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Executives

Vicki J. Vaniman - Executive Vice President, Secretary and General Counsel

Scott L. Thompson - Chairman, Chief Executive Officer and President

H. Clifford Buster - Chief Financial Officer, Senior Executive Vice President and Treasurer

Analysts

Adam Jonas - Morgan Stanley, Research Division

Afua Ahwoi - Goldman Sachs Group Inc., Research Division

Michael Millman - Millman Research Associates

John M. Healy - Northcoast Research

Christopher Agnew - MKM Partners LLC, Research Division

Stephen O'Hara - Sidoti & Company, LLC

Dollar Thrifty Automotive Group (DTG) Q2 2012 Earnings Call August 1, 2012 9:00 AM ET

Operator

Welcome, and thank you for joining the Dollar Thrifty Automotive Group's Second Quarter Financial Results. [Operator Instructions] This conference is being recorded. If anyone has any objections, you may disconnect at this time.

I would now like to introduce Vicki Vaniman, Executive Vice President and General Counsel.

Vicki J. Vaniman

Thank you. Good morning, and welcome to the Dollar Thrifty Automotive Group, Inc. Second Quarter 2012 Earnings Release Conference Call. Scott Thompson, Chairman, President and Chief Executive Officer; and Cliff Buster, Chief Financial Officer, will be the hosts for today's call.

Some of the comments contained in this conference call may constitute forward-looking statements within the meaning of the Private Securities Litigation Reform Act of 1995. Actual results may differ materially from those expressed in forward-looking statements due to many factors.

These factors include, among others, matters that Dollar Thrifty has noted in its latest earnings release and filings with the SEC. Dollar Thrifty undertakes no obligation to update or revise forward-looking statements. Today, the company will use certain non-GAAP financial measures, all of which are reconciled with GAAP numbers and can be found in today's press release or posted to our company website, dtag.com, under the Investor Info tab.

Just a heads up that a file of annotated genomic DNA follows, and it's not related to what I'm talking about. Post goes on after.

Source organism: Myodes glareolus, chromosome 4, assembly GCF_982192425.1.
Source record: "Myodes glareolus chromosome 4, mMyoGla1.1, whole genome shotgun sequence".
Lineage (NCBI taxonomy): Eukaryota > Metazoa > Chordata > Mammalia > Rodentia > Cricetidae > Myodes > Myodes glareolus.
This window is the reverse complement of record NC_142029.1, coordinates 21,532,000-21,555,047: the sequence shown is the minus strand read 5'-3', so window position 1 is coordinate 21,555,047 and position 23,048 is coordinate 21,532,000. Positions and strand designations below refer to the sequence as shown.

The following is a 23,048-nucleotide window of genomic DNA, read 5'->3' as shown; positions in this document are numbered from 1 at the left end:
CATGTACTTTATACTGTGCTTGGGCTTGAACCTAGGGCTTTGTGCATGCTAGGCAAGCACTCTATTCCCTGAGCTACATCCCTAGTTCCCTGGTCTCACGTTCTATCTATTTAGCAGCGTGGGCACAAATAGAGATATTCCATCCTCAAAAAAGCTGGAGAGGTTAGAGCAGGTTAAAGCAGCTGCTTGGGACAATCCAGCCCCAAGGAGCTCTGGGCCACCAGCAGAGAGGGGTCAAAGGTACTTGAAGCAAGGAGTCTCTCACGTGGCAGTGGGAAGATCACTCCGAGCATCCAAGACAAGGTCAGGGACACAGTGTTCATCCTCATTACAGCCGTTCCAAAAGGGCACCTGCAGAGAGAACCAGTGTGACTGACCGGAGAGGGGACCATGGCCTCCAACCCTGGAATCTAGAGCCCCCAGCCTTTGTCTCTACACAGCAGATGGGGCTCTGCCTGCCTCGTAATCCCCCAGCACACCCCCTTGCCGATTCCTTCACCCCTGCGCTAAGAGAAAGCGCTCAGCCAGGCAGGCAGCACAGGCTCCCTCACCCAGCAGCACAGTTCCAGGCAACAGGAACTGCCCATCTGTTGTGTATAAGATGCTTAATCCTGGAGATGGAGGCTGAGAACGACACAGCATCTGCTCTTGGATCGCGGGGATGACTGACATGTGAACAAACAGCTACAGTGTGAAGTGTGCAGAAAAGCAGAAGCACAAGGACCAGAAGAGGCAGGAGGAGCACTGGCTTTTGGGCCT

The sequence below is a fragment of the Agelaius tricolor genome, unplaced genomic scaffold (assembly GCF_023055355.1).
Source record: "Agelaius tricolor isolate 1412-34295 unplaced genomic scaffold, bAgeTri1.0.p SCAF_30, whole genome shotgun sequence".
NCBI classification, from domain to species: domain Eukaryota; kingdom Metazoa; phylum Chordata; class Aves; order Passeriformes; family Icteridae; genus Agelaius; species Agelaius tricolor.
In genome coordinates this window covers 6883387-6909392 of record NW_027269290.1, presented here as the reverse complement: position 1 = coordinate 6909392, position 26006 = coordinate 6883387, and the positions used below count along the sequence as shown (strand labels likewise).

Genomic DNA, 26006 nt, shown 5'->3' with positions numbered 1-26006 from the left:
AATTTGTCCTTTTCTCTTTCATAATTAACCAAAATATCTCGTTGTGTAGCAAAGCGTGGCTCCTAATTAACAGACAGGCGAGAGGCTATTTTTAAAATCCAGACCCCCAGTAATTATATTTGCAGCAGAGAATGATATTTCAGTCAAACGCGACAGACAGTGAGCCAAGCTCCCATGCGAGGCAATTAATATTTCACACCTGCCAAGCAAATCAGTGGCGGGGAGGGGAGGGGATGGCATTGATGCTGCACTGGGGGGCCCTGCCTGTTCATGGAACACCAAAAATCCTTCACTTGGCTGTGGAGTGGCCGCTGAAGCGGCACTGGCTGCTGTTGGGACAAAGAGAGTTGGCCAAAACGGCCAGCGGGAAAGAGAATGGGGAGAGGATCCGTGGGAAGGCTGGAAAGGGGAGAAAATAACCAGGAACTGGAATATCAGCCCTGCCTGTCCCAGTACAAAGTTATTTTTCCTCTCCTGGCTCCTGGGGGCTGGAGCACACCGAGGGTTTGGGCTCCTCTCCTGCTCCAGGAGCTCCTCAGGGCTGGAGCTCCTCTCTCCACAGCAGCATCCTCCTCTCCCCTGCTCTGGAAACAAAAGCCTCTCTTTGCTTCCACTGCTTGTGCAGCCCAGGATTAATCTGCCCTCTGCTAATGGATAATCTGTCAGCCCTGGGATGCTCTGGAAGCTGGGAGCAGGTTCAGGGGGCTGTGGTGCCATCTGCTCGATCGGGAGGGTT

And now, I would like to turn the call over to Scott to discuss our second quarter earnings.

Scott L. Thompson

Thank you, Vicki, and good morning, everyone. Our results today mark not only another quarter of year-over-year improvement in profitability but also a record quarter for the company. The 24% increase in earnings per share resulted in the company achieving the highest earnings per share for the second quarter of the company's history. Customer-driven growth in rental base, improved vehicle utilization, a strong used vehicle market, continued emphasis on cost controls combined with the benefits of our share repurchase program to drive our quarterly performance.

Now for some details. Net income for the quarter was $49.4 million, or $1.69 per diluted share, compared to net income of $42.5 million, or $1.36 per diluted share, in the second quarter of 2011. Corporate adjusted EBITDA increased to $88.3 million compared to $81.2 million in the second quarter of 2011. Rental revenues for the second quarter of 2012 were consistent with prior-year levels. A 4.2% increase in rental days was effectively offset by a 3.8% decrease in revenue per day.

In light of the relatively flat current economic environment, we are pleased with the continued growth in rental days, although somewhat disappointed by the pricing environment in the industry.

Dollar Thrifty continues to be focused on return on assets and is avoiding booking unprofitable transactions. Revenue per units totaled $1,077 per unit per month for the second quarter of 2012 compared to $1,080 per unit per month for the second quarter of 2011.

An increase in utilization enabled us to offset the year-over-year softening pricing environment without adding incremental fleet.

Fleet cost trends for the quarter continued to be positive with fleet cost per vehicle for the second quarter of 2012 declining to $162 per month compared to $188 per month for the second quarter of 2011.